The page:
Our statute, now General Statutes, §§ 1564 to 1567 inclusive, first appears as chapter 51 of the Public Acts of 1852, p. 62, and § 1 of that Act reads: "The Governor of this State may, in cases authorized by the constitution and laws of the United States, appoint agents to demand and receive from the executive authority of any other State, any fugitive from justice, or any person charged with felony or other high crime in this State"; and § 3 reads: "When a demand shall be made upon the Governor of this State, by the executive authority of any other State, in any case authorized by the constitution and laws of the United States, for the surrender of any person charged in such State with felony or other high crime, the State Attorney," etc., when required by the Governor, shall forthwith investigate the ground of such demand, etc. "And if it shall appear to the Governor, that such demand is conformable to law, and ought to be complied with, he shall issue his warrant," etc. "Or other high crime" means the crime which is distinguished from the felony by technical circumstance rather than by immorality or unlawfulness.
At the time of its enactment there had been no authoritative construction of § 2, Article Fourth, of the Federal Constitution, by the Supreme Court of the United States.
Eight years later, in Kentucky v. Dennison, 24 How. (U.S.) 66, 99, the Supreme Court, in an opinion by Chief Justice Taney, construed the word "crime" in the phrase "treason, felony, or other crime" of this clause to include every offense, misdemeanor as well as felony.
Before that decision there had been some doubt of the meaning of "crime," and it may well be that the General Assembly used "high crime" as the equivalent of the "crime" of the Federal Constitution. But it never intended to exclude any offenses within the Federal Constitution. It expressly gave the Governor power to act in cases authorized by the Constitution and laws of the United States, and it is quite clear from the language used that it was intended to cover all cases, for it provides the remedy "in any case authorized by the Constitution and laws of the United States."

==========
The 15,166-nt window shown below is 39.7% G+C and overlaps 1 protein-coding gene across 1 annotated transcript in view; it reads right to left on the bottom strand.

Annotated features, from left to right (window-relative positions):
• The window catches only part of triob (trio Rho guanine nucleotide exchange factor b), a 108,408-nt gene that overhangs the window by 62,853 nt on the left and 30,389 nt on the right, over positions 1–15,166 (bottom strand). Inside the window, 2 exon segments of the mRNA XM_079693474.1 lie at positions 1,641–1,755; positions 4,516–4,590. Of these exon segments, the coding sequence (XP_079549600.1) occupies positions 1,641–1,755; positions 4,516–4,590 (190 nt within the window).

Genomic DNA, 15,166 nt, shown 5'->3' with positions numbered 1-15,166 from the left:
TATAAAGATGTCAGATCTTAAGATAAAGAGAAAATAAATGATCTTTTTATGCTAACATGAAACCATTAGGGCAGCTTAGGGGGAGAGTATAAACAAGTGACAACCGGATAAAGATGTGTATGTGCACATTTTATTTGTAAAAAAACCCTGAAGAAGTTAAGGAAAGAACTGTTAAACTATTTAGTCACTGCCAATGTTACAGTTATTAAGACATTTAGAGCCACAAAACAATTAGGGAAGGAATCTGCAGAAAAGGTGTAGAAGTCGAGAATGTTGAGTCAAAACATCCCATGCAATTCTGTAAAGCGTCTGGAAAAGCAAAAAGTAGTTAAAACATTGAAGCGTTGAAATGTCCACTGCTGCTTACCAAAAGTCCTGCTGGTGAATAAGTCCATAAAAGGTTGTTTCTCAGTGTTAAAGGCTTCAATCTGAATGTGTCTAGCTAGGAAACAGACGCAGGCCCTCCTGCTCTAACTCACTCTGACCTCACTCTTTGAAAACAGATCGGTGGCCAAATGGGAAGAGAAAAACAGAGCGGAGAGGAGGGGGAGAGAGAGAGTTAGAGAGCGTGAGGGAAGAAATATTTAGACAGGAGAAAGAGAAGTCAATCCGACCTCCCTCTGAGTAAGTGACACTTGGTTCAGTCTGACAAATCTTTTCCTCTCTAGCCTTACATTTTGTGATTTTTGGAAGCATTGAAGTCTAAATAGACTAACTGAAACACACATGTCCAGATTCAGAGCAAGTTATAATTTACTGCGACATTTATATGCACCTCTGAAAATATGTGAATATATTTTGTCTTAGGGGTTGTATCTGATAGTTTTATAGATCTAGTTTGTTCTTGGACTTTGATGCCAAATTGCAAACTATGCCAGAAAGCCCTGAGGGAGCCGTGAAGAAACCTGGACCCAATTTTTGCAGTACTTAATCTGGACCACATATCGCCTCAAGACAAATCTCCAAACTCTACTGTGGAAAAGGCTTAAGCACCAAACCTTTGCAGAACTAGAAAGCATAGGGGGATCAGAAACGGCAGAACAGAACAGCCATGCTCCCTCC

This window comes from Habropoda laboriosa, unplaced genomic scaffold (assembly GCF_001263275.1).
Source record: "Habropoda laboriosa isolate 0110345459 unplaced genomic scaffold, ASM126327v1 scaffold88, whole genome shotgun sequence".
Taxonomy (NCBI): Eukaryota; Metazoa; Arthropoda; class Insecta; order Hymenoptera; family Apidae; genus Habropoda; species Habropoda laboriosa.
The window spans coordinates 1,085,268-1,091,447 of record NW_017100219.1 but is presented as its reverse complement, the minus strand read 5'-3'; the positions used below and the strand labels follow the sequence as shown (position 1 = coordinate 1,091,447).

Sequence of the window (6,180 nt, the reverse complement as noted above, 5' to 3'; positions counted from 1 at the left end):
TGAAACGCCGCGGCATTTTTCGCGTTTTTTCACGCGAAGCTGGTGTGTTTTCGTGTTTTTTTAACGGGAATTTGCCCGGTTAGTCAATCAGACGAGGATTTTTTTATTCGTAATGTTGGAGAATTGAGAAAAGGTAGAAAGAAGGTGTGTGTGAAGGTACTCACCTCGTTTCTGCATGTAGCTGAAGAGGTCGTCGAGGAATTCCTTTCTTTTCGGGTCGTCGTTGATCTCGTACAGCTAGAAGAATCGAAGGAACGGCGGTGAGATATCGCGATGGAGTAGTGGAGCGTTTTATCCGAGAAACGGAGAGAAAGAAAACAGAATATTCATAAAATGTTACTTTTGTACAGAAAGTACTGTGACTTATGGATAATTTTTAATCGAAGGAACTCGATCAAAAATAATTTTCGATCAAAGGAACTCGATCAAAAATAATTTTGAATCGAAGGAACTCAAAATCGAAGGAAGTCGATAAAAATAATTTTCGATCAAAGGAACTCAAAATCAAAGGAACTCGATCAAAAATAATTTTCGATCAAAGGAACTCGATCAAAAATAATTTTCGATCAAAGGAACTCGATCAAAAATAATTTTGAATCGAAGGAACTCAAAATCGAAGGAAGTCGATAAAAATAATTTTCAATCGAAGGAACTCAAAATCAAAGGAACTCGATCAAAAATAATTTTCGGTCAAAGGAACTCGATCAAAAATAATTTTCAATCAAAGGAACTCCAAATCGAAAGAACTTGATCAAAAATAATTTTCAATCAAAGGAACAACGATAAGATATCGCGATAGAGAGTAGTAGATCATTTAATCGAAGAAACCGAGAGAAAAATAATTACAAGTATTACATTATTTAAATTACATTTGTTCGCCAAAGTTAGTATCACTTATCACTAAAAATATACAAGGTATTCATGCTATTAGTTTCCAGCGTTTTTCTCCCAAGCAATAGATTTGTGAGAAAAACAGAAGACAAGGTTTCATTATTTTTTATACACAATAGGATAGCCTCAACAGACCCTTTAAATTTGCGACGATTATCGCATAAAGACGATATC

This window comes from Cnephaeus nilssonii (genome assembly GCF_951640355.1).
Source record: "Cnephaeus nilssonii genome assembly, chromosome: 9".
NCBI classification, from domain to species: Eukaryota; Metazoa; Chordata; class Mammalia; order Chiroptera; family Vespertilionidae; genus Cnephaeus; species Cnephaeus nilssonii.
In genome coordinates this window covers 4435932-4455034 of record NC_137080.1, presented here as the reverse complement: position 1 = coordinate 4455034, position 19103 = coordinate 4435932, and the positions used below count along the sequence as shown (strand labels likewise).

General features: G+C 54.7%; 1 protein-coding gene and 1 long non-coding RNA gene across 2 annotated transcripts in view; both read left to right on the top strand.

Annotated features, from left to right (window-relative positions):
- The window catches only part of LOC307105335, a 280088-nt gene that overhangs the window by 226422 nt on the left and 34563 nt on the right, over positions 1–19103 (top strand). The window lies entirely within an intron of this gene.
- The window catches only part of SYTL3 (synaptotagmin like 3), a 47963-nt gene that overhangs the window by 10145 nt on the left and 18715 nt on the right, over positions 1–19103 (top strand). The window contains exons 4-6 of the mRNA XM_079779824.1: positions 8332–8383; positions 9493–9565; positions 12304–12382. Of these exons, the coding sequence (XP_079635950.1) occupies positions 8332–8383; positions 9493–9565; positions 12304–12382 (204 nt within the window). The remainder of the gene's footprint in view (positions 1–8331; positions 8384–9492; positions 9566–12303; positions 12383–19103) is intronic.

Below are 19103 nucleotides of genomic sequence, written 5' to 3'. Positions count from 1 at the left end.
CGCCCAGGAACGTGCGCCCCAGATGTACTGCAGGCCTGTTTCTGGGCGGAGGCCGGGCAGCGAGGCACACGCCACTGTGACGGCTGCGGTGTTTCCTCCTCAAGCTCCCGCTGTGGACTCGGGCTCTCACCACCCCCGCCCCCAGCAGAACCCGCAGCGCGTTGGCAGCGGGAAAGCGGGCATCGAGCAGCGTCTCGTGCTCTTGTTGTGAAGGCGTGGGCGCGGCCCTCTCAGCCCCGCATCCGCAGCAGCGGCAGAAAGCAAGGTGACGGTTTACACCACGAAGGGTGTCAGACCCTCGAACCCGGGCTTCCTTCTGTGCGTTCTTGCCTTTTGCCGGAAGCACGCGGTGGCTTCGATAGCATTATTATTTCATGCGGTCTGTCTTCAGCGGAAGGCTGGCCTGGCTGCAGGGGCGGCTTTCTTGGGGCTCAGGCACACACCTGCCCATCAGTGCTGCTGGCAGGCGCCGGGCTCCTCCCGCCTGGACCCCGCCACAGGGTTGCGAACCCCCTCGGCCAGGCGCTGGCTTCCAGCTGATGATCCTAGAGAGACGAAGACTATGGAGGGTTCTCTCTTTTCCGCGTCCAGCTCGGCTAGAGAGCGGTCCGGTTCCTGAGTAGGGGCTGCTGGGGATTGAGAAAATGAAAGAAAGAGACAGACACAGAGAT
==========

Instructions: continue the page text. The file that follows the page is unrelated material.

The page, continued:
This was the main legislative intent, to furnish an extradition procedure for Connecticut covering every case within the Federal Constitution and laws.
The revisers (Rev. 1875, p. 544) changed the phraseology of the statute by omitting from said § 1, in lines 2 and 3, the words "in cases authorized by the Constitution and laws of the United States," and in line 5 "any" before person, and "felony or other" in line 6, and inserting "any" before high crime in line 6. And in § 3, by omitting the same words. The omission of the words "felony or other" indicates the understanding of the revisers that high crime included felony. The omission of references to the Constitution and laws of the United States indicates the understanding of the revisers that these are unnecessary, since it is only in such cases the Governor can act and in such cases he must act. The revisers sought to change the language and shorten the expression, but not to change the law or its meaning.
Revisers are presumed not to change the law, and a mere change in the words will not be deemed a change in the law unless it appears that such was the intention. State v. Geer, 61 Conn. 144, 150, 22 A. 1012; Westfield Cemetery Asso. v. Danielson, 62 Conn. 319, 322, 323, 26 A. 345.
The intention of the revisers was to cut out unnecessary words and self-evident propositions, and leave the law as it was covering as they supposed every crime within Federal Constitution and laws.
The law has been preserved since 1875 in the form then adopted. We may then conclude that the legislative intent was not to restrict the meaning of the word "crime" within the technical meaning of "high crime," but to include in the latter term every offense within Federal Constitution and laws.